The Department for Education (DfE) announced some good news for the poorest of families. Many disadvantaged parents will now be benefiting from free early learning apps.
Close to six thousand families will receive free access to educational apps. The aim of the trials is to boost early literacy and language skills for young children.
The interactive learning tools and text message tips will support children's early language and literacy at home.
It is part of a society-wide push to help prepare some of the most needy and underprivileged children for schooling.
Free access is going to benefit thousands of families from disadvantaged backgrounds. The digital applications include some of the best children's educational apps for smartphones and tablets.
The DfE wants parents to use children's screen time in a constructive manner, instead of an undemanding distraction.
Government reports show that most deprived children fall behind in their general development. Often, the slide is as much as four months by the time they reach 5 years old.
By the age of eleven, underachievement has grown by an extra six months. On average, many of these children will be 19 months behind the overall attainment of their peers at time they sit their GCSEs.
There is no shortage of educational apps for smartphones and tablets on the market. Many parents buy them to support children's early learning activities.
Despite the choice and availability, finding reliable information on which are the best and most effective is lacking in many cases.
This is one of the reasons why the Department for Education is buying subscriptions to high-quality early learning apps.
Note: Trials take place in a dozen or so pilot areas across the country. It provides free access to disadvantaged families with children aged between two and four years old.
Being a parent is somewhat like learning to drive a car or bike. It is full of discovery, but challenging at times. There's always a few obstacle to swerve around.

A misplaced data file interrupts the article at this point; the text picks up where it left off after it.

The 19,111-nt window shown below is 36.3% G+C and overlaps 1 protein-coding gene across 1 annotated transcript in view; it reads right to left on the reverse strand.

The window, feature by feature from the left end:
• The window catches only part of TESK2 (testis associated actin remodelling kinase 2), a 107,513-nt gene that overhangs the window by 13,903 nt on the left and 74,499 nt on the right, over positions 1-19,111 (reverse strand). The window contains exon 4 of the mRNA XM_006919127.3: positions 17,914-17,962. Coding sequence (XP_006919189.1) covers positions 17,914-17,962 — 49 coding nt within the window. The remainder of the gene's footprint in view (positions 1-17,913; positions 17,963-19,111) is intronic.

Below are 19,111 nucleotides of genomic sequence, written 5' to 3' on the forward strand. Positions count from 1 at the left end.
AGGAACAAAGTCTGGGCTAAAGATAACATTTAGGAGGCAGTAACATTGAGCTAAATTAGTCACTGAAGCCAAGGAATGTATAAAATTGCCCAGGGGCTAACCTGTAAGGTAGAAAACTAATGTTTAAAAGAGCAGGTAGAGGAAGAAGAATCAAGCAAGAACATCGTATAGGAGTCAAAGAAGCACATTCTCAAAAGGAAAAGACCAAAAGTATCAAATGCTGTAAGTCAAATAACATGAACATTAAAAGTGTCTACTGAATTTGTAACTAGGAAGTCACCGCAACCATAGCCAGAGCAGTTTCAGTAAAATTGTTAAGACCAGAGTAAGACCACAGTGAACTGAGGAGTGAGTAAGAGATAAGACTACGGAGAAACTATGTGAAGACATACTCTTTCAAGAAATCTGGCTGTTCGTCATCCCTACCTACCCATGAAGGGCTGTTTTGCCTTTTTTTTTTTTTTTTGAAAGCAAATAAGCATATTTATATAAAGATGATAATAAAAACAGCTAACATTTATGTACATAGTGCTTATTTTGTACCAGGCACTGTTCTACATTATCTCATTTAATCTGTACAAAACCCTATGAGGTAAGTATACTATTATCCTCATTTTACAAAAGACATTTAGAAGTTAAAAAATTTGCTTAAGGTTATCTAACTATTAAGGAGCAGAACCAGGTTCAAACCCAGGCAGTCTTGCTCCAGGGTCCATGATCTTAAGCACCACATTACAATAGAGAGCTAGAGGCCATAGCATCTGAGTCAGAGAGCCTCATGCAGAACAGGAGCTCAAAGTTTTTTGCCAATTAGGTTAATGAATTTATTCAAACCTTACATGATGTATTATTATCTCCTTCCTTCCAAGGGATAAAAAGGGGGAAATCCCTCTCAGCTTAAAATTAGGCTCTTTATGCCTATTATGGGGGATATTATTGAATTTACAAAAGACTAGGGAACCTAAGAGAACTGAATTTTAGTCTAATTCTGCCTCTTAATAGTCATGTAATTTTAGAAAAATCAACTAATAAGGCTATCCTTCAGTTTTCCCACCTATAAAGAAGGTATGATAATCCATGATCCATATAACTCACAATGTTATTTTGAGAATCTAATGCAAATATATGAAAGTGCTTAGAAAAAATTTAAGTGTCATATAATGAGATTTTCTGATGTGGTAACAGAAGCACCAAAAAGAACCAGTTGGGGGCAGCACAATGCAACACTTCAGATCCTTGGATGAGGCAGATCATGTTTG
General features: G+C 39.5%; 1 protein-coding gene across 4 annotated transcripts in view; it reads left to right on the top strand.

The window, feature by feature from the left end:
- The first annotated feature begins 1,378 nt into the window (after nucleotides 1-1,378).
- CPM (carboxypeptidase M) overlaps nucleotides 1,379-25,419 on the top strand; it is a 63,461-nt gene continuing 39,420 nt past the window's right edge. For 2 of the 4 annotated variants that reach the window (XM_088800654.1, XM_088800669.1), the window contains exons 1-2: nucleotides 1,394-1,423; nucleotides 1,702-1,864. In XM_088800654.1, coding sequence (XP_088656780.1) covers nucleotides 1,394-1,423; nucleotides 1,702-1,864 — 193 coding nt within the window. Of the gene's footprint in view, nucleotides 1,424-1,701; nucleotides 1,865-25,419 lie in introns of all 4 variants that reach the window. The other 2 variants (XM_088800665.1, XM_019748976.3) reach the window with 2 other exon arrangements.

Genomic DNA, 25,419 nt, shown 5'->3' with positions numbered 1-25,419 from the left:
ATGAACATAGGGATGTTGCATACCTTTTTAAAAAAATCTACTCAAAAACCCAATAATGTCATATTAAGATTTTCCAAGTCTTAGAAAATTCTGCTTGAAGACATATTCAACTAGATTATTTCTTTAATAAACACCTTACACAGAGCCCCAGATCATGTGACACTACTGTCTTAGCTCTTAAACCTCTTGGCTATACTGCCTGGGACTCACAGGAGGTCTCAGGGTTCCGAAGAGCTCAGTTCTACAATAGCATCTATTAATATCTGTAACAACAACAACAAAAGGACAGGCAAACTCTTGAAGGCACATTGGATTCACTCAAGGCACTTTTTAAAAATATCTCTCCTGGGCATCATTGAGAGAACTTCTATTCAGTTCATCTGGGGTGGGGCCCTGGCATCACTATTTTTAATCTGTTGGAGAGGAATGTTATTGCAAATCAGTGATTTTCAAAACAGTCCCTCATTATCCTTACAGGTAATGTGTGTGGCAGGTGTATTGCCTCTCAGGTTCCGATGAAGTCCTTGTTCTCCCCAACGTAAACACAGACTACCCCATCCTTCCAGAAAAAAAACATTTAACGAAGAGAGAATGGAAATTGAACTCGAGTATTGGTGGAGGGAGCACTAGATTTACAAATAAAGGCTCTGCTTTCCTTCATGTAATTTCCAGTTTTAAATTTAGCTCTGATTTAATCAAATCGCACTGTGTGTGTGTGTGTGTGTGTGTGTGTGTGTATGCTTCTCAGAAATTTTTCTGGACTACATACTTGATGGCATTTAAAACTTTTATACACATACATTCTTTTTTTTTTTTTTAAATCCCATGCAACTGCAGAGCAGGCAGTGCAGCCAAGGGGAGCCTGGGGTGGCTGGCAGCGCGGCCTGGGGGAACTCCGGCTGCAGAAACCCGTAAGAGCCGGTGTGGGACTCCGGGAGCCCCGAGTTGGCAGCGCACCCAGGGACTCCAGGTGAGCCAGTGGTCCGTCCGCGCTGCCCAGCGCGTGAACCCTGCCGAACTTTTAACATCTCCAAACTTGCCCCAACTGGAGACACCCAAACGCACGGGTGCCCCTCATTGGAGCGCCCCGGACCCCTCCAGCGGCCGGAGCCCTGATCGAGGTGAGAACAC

Children are growing up in a world that changes 'constantly' and it is hard to keep up. A manual would be very useful when it comes to children and technology. Thus, when it comes to screen time:
Even so, it is difficult to navigate and often an expensive experience for parents. That is why the DfE is supporting parents of all backgrounds.
They can embrace its benefits and use it in a measured, yet sensible way. Doing so will help to improve the early development of their children at home.
Software Tool Identifies Online Child Grooming
'Talk not Tap' Child Internet Rule Explained
Why is Homeschooling On the Rise in the UK?
Screens and monitors prove to be an easy distraction for children. But, we can harness the power of technology to support early communication and development. The result is another tool to help young kids develop those skills.
From February 2019, six thousand families located in the north of England will take part in four new programmes. The projects provide practical tools and advice, such as:
DfE have recruited close to 400 schools and nurseries for projects run by the Education Endowment Foundation (EEF) and Leeds-based education charity SHINE.
It builds on a 10-year ambition. The aim is to halve the proportion of children who leave Reception lacking the communication skills they need to thrive.
DfE Pay for Disadvantaged Families to Benefit from Free Early Learning Apps